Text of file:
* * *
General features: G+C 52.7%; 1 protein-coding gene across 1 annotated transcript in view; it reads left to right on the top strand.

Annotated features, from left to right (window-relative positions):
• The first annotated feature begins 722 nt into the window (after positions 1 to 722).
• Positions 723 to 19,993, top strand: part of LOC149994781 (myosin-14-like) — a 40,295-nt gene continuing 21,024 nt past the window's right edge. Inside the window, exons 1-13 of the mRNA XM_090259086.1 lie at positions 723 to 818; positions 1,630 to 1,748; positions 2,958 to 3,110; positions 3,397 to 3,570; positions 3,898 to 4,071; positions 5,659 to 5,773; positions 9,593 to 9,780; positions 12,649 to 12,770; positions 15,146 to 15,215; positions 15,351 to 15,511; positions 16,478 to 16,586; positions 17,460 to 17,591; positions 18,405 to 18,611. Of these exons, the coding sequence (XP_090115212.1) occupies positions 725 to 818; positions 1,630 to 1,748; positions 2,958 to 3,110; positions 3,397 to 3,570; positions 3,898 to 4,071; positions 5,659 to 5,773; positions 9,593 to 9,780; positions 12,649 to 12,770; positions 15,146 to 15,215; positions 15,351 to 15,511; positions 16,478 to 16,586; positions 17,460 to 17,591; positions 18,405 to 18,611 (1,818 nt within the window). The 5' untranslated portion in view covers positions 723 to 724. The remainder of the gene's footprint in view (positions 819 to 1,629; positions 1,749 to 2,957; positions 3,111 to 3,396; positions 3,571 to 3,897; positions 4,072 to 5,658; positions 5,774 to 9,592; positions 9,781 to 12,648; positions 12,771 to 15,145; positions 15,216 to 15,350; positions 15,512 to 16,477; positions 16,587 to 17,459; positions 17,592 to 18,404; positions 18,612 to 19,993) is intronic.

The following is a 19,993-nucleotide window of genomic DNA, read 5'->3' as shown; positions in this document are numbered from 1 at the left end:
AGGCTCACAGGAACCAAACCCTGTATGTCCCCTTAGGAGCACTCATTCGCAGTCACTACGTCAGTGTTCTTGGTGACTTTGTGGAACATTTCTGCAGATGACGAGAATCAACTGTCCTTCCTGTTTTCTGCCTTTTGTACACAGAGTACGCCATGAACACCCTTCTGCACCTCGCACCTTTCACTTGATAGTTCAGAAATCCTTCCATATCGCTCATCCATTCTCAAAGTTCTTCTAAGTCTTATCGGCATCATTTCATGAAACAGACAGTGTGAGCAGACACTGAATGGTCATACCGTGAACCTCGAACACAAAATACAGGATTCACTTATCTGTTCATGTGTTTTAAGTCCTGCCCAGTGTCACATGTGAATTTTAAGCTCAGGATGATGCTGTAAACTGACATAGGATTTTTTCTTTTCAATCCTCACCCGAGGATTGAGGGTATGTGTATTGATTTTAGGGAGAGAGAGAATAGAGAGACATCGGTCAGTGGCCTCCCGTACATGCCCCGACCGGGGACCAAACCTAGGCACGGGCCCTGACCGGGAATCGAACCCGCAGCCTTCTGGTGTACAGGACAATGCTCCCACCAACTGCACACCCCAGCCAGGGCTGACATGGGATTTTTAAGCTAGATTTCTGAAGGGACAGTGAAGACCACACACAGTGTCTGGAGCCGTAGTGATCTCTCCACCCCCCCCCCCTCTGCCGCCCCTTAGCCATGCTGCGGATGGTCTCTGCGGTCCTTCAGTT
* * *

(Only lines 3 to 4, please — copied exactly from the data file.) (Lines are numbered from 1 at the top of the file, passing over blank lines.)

• The first annotated feature begins 722 nt into the window (after positions 1 to 722).
• Positions 723 to 19,993, top strand: part of LOC149994781 (myosin-14-like) — a 40,295-nt gene continuing 21,024 nt past the window's right edge. Inside the window, exons 1-13 of the mRNA XM_090259086.1 lie at positions 723 to 818; positions 1,630 to 1,748; positions 2,958 to 3,110; positions 3,397 to 3,570; positions 3,898 to 4,071; positions 5,659 to 5,773; positions 9,593 to 9,780; positions 12,649 to 12,770; positions 15,146 to 15,215; positions 15,351 to 15,511; positions 16,478 to 16,586; positions 17,460 to 17,591; positions 18,405 to 18,611. Of these exons, the coding sequence (XP_090115212.1) occupies positions 725 to 818; positions 1,630 to 1,748; positions 2,958 to 3,110; positions 3,397 to 3,570; positions 3,898 to 4,071; positions 5,659 to 5,773; positions 9,593 to 9,780; positions 12,649 to 12,770; positions 15,146 to 15,215; positions 15,351 to 15,511; positions 16,478 to 16,586; positions 17,460 to 17,591; positions 18,405 to 18,611 (1,818 nt within the window). The 5' untranslated portion in view covers positions 723 to 724. The remainder of the gene's footprint in view (positions 819 to 1,629; positions 1,749 to 2,957; positions 3,111 to 3,396; positions 3,571 to 3,897; positions 4,072 to 5,658; positions 5,774 to 9,592; positions 9,781 to 12,648; positions 12,771 to 15,145; positions 15,216 to 15,350; positions 15,512 to 16,477; positions 16,587 to 17,459; positions 17,592 to 18,404; positions 18,612 to 19,993) is intronic.